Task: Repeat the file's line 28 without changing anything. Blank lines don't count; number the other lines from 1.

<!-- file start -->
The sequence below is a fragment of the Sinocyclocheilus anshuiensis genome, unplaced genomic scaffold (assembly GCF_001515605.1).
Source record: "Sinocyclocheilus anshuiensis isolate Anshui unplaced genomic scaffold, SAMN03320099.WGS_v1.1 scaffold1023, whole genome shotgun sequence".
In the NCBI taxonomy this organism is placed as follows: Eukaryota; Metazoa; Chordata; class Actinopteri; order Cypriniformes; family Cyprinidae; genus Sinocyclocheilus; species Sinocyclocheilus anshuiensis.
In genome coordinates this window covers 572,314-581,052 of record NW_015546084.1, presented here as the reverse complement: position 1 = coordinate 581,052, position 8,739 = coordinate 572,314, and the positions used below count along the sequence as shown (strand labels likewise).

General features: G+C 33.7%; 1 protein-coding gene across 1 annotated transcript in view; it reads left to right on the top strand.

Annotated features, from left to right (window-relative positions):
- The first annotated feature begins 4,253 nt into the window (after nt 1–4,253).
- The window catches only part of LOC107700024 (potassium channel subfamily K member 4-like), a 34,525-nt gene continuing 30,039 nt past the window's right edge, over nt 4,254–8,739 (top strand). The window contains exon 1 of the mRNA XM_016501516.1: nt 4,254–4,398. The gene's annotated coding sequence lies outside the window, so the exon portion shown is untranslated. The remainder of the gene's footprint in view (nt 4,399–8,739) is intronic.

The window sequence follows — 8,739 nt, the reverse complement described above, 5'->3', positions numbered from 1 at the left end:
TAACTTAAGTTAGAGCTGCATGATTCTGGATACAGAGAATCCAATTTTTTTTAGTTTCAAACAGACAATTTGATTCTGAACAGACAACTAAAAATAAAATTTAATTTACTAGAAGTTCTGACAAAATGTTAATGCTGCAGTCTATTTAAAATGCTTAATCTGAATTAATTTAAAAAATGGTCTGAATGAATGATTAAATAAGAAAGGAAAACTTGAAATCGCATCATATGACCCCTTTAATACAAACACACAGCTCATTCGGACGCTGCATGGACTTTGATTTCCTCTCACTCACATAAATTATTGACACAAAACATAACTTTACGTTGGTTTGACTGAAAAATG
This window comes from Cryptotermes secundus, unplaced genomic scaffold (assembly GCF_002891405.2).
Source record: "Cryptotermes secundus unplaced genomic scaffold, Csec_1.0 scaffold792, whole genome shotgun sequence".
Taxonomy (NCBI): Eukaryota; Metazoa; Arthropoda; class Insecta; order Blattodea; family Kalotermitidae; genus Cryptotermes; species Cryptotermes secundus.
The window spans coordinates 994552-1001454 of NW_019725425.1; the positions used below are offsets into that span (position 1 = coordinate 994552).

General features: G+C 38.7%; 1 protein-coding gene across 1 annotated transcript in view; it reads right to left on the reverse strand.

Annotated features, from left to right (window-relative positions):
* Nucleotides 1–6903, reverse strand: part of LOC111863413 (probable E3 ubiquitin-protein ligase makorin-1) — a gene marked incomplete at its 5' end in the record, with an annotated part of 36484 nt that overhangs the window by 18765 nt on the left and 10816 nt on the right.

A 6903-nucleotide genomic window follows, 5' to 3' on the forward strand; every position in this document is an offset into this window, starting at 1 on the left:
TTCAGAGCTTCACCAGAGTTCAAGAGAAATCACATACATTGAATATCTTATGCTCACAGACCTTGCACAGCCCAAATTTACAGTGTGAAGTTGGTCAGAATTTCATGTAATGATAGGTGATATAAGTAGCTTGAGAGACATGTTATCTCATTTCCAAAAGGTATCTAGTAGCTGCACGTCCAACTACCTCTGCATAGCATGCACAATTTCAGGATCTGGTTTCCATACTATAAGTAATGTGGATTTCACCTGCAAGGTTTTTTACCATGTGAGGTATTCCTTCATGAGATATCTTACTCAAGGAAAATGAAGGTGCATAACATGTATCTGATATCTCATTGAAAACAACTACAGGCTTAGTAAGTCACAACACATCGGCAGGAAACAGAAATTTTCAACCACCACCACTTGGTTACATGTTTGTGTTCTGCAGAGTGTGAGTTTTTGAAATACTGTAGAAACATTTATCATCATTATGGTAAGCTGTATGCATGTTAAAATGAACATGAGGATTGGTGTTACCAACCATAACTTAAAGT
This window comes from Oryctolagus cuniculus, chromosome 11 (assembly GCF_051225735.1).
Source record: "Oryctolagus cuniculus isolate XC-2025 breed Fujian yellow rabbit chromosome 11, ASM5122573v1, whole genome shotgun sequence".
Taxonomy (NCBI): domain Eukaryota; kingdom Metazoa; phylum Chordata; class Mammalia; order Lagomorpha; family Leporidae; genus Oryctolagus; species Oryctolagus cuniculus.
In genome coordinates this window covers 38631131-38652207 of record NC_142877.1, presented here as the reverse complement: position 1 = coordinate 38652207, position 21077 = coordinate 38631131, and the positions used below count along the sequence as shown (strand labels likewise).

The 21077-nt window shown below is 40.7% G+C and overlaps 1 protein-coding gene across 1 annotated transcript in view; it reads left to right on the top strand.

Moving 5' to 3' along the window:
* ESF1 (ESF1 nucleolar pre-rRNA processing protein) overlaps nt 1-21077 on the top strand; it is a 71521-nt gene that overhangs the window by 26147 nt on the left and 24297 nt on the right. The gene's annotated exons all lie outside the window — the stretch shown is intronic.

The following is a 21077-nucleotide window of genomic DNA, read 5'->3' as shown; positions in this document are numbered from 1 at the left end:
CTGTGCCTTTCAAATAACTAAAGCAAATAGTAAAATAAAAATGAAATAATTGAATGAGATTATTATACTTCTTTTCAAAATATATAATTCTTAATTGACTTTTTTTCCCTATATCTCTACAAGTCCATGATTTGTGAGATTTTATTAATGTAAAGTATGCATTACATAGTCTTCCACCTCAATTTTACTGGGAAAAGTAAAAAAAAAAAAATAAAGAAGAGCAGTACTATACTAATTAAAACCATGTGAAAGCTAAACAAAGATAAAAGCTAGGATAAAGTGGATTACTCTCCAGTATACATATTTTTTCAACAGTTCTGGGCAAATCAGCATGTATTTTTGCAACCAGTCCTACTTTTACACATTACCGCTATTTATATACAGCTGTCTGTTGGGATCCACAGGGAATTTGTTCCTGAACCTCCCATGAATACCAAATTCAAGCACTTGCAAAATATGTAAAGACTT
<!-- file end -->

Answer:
CTGTGCCTTTCAAATAACTAAAGCAAATAGTAAAATAAAAATGAAATAATTGAATGAGATTATTATACTTCTTTTCAAAATATATAATTCTTAATTGACTTTTTTTCCCTATATCTCTACAAGTCCATGATTTGTGAGATTTTATTAATGTAAAGTATGCATTACATAGTCTTCCACCTCAATTTTACTGGGAAAAGTAAAAAAAAAAAAATAAAGAAGAGCAGTACTATACTAATTAAAACCATGTGAAAGCTAAACAAAGATAAAAGCTAGGATAAAGTGGATTACTCTCCAGTATACATATTTTTTCAACAGTTCTGGGCAAATCAGCATGTATTTTTGCAACCAGTCCTACTTTTACACATTACCGCTATTTATATACAGCTGTCTGTTGGGATCCACAGGGAATTTGTTCCTGAACCTCCCATGAATACCAAATTCAAGCACTTGCAAAATATGTAAAGACTT